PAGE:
• We are living in the Phanerozoic Eon that began 541 million years ago when abundant complex lifeforms became common at the start of the Cambrian Period. Phanerozoic means “visible life” and includes the Paleozoic, Mesozoic and Cenozoic Eras.
    • The time before this is called the Precambrian Eon, stretching back about 4 billion years further, eight times longer than the Phanerozoic. 
  • The Cryogenian Period is a part of the Precambrian that occurred from 720–635 million years ago during the Neoproterozoic Era. 
    • It wasn’t the first glacial episode on Earth, but it is thought to have been the most complete ice age, freezing Earth from pole to pole in two separate surges.
      • The Sturtian lasted around 60 million years from around 720–660 million years ago and is documented in 39 places on 6 continents.
      • The Marinoan lasted around 5 million years in the time frame of about 645–640 million years ago with 48 global locations.
        The Cryogenian and its two ice ages are part of the late Proterozoic Eon. Credit: Wikimedia Commons
    • After each of the ice ages, equatorial seas warmed rapidly, forming unique calcium carbonate caps that can only precipitate in warm water.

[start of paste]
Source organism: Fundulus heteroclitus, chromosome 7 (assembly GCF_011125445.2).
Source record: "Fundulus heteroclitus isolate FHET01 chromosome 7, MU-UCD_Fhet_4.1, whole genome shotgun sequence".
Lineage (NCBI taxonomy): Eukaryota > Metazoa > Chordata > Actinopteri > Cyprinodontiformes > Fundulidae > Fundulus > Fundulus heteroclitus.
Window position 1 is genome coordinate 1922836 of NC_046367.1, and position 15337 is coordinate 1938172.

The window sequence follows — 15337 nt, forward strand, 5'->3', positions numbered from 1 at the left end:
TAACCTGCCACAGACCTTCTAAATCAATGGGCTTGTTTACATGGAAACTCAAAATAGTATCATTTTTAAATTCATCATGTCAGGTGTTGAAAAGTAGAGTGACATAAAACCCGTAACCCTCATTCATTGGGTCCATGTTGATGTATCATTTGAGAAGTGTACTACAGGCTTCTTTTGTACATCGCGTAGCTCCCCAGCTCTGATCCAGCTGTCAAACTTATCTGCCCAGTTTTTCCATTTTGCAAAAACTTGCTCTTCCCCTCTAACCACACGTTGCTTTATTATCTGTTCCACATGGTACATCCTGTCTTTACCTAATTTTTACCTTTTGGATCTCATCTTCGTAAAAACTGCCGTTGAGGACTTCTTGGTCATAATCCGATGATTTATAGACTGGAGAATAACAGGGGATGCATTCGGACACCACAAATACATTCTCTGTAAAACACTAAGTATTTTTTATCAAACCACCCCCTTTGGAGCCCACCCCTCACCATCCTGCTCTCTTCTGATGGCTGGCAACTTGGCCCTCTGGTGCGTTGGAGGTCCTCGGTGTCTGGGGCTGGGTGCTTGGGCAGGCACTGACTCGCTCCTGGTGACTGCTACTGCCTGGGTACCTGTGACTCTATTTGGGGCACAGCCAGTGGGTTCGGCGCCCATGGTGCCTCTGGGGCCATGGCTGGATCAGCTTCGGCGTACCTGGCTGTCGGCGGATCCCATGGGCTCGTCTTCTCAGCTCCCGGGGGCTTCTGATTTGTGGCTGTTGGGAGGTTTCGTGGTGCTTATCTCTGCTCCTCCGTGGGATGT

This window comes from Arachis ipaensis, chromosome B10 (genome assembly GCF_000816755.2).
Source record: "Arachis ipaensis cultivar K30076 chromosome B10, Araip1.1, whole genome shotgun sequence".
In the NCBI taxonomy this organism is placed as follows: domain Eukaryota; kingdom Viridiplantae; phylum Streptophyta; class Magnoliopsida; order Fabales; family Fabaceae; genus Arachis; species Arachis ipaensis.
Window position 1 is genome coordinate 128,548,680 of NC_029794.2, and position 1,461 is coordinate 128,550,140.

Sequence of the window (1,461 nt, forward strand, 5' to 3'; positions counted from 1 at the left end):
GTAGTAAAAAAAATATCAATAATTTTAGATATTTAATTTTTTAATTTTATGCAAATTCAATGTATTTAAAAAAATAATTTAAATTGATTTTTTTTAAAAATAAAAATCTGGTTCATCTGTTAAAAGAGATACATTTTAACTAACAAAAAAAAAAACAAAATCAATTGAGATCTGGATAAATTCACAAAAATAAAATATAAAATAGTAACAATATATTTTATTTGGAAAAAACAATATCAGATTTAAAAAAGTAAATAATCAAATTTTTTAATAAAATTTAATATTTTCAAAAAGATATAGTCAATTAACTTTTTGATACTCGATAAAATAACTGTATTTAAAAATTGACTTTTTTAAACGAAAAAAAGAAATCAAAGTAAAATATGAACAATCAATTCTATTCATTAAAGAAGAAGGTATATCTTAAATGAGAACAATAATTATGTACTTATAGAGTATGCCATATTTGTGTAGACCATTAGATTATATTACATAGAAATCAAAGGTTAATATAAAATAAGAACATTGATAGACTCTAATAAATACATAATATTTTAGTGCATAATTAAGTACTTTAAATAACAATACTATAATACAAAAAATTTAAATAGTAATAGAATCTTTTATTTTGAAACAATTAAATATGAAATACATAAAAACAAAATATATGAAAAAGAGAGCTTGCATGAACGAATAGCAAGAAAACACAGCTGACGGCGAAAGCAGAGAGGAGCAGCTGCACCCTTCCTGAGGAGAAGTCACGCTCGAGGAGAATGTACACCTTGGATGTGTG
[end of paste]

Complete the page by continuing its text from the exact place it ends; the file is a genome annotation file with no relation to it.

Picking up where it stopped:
• Rocks dated to these times show distinctive signs of glacial activity.
    • Striations occur when a glacier gouges out a line in bedrock by dragging a cobble across it.
    • Tillites form from ground up rock flour with pebbles and cobbles floating in it to produce a poorly sorted mixed-up rock.
    • Dropstones form when floating ice melts, dropping pebbles and cobbles onto marine sediments, deforming the layering.
  • Rhythmic iron-rich sedimentation demonstrates that the ocean waters were oxygen starved, smothered by the continuous thick ice sheets covering their surface.
    • Banded iron deposits precipitated from waters enriched in iron sourced from hydrothermal vents on the seafloor, but the ferrous iron originally precipitated in these deposits can only form in the absence of oxygen.
    • Outcrops of these unique rocks can be found in Namibia, Canada, and Brazil and represent the youngest banded iron formations on Earth.